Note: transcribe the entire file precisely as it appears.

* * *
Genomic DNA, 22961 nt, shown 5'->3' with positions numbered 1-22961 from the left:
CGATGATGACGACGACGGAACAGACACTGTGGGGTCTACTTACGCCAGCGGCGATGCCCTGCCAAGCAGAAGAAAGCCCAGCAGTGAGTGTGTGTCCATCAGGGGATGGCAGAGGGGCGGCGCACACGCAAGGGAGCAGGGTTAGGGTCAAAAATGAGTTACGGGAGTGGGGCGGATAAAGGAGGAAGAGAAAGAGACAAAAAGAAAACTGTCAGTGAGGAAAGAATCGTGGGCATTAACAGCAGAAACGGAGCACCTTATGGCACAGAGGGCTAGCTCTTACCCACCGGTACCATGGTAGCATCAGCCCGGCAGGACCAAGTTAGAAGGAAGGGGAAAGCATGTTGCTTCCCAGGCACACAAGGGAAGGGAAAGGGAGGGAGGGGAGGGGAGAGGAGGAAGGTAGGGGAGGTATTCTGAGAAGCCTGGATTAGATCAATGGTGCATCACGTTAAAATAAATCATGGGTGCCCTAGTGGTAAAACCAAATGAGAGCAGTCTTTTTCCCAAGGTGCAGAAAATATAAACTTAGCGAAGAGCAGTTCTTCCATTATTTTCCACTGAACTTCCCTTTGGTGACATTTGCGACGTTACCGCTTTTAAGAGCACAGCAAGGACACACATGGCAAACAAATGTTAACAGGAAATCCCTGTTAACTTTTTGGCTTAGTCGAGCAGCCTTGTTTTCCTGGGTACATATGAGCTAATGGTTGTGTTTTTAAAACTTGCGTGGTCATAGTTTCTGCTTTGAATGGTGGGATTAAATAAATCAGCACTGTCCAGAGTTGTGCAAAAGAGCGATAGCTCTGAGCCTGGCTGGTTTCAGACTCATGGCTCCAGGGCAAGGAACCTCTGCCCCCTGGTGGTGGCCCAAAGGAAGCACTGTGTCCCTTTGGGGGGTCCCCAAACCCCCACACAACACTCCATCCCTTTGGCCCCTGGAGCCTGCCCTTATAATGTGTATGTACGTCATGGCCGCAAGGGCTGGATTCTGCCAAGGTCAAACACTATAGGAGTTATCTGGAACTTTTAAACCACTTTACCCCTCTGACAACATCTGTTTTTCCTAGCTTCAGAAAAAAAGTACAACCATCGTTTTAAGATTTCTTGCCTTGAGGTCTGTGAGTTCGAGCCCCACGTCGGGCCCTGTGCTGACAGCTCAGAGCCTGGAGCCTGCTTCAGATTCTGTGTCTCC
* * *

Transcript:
Genomic DNA, 22961 nt, shown 5'->3' with positions numbered 1-22961 from the left:
CGATGATGACGACGACGGAACAGACACTGTGGGGTCTACTTACGCCAGCGGCGATGCCCTGCCAAGCAGAAGAAAGCCCAGCAGTGAGTGTGTGTCCATCAGGGGATGGCAGAGGGGCGGCGCACACGCAAGGGAGCAGGGTTAGGGTCAAAAATGAGTTACGGGAGTGGGGCGGATAAAGGAGGAAGAGAAAGAGACAAAAAGAAAACTGTCAGTGAGGAAAGAATCGTGGGCATTAACAGCAGAAACGGAGCACCTTATGGCACAGAGGGCTAGCTCTTACCCACCGGTACCATGGTAGCATCAGCCCGGCAGGACCAAGTTAGAAGGAAGGGGAAAGCATGTTGCTTCCCAGGCACACAAGGGAAGGGAAAGGGAGGGAGGGGAGGGGAGAGGAGGAAGGTAGGGGAGGTATTCTGAGAAGCCTGGATTAGATCAATGGTGCATCACGTTAAAATAAATCATGGGTGCCCTAGTGGTAAAACCAAATGAGAGCAGTCTTTTTCCCAAGGTGCAGAAAATATAAACTTAGCGAAGAGCAGTTCTTCCATTATTTTCCACTGAACTTCCCTTTGGTGACATTTGCGACGTTACCGCTTTTAAGAGCACAGCAAGGACACACATGGCAAACAAATGTTAACAGGAAATCCCTGTTAACTTTTTGGCTTAGTCGAGCAGCCTTGTTTTCCTGGGTACATATGAGCTAATGGTTGTGTTTTTAAAACTTGCGTGGTCATAGTTTCTGCTTTGAATGGTGGGATTAAATAAATCAGCACTGTCCAGAGTTGTGCAAAAGAGCGATAGCTCTGAGCCTGGCTGGTTTCAGACTCATGGCTCCAGGGCAAGGAACCTCTGCCCCCTGGTGGTGGCCCAAAGGAAGCACTGTGTCCCTTTGGGGGGTCCCCAAACCCCCACACAACACTCCATCCCTTTGGCCCCTGGAGCCTGCCCTTATAATGTGTATGTACGTCATGGCCGCAAGGGCTGGATTCTGCCAAGGTCAAACACTATAGGAGTTATCTGGAACTTTTAAACCACTTTACCCCTCTGACAACATCTGTTTTTCCTAGCTTCAGAAAAAAAGTACAACCATCGTTTTAAGATTTCTTGCCTTGAGGTCTGTGAGTTCGAGCCCCACGTCGGGCCCTGTGCTGACAGCTCAGAGCCTGGAGCCTGCTTCAGATTCTGTGTCTCC